America's most famous astronauts are at odds over President Obama's plans for National Aeronautics and Space Administration, which he plans to lay out on Thursday at a conference at the Kennedy Space Center in Florida.
The president's plan to cancel a program known as Constellation, which aimed to send astronauts back to the moon by 2020, would be "devastating" for the United States, three astronauts wrote in an open letter, first obtained by NBC News. The letter was signed by Apollo 11 commander Neil Armstrong (at left in the picture), the first man to walk on the moon; Apollo 17 commander Eugene Cernan, the last man to walk on the moon; and Apollo 13 commander Jim Lovell.
The White House is responding to criticisms of the plan with a defense from Armstrong's Apollo 11 crewmate Buzz Aldrin (at right in the picture above), the second man to stand on the moon.
"We need to be in this for the long haul, and this program will allow us to again be pushing the boundaries to achieve new and challenging things beyond Earth," Aldrin said in a statement provided by the White House.
Mr. Obama is actually proposing to increase NASA's budget, but he wants to terminate the $108 billion Constellation project, which the United States has already spent more than $10 billion on. Instead, the administration wants to outsource many of NASA's current manned exploration programs to private spaceships and focus on developing a new heavy-lift rocket for eventual manned flights to a variety of deep space targets, ultimately including Mars, CBS News space analyst William Harwood reports.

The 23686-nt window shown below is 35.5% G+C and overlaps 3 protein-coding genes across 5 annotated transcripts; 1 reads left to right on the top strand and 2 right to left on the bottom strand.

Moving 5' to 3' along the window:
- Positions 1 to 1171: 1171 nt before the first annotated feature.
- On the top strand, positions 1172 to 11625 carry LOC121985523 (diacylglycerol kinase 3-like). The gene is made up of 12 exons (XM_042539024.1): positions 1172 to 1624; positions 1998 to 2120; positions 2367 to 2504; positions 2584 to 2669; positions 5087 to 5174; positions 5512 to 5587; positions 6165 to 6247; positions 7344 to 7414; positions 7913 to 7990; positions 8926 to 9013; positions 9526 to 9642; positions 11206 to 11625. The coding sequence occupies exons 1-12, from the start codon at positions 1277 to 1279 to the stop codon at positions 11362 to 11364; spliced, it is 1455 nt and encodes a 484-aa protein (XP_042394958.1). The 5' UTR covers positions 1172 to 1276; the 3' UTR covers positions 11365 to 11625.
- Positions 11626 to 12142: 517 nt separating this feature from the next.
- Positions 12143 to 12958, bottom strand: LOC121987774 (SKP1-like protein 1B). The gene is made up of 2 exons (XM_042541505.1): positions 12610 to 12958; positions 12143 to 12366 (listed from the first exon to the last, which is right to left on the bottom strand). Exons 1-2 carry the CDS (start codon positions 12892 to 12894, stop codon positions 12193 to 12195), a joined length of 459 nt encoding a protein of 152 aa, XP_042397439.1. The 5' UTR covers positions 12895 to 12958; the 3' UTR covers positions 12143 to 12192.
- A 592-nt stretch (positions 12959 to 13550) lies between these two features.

The termination of Constellation is already facingfrom members of Congress concerned about job losses it could create. The administration counters its plan will create 2,500 more jobs at the Kennedy Space Center than would have been expected under Constellation.
Armstrong, Cernan and Lovell, however, are more concerned with how the president's plans could jeopardize the United States' position as a leader in space. The point out that commercial spaceships may not be available as soon as expected and that the U.S. would have to rely on Russia for space transportation until then.
"For The United States, the leading space faring nation for nearly half a century, to be without carriage to low Earth orbit and with no human exploration capability to go beyond Earth orbit for an indeterminate time into the future, destines our nation to become one of second or even third rate stature," the astronauts wrote. "Without the skill and experience that actual spacecraft operation provides, the USA is far too likely to be on a long downhill slide to mediocrity."
The administration argues that the U.S. could end its reliance on Russia's spacecraft more quickly with the development of private-sector rockets than it could have with the Constellation program's Ares rockets, Harwood reports.
Aldrin agreed: "The steps we will be taking following the President's direction will best position NASA and other space agencies to send humans to Mars and other exciting destinations as quickly as possible," he said.
The astronauts also took different perspectives on how Mr. Obama's NASA plan would impact the national psyche.
The letter signed by Armstrong suggested the president's plan could imperil the inspiration historically attributed to NASA.
"The people around the world were inspired by the human exploration of space and the expanding of man's frontier," the letter said. "It suggested that what had been thought to be impossible was now within reach."
Aldrin, on the other hand, said, "The development of commercial capabilities to send humans into low earth orbit will likely result in so many more earthlings being able to experience the transformative power of spaceflight."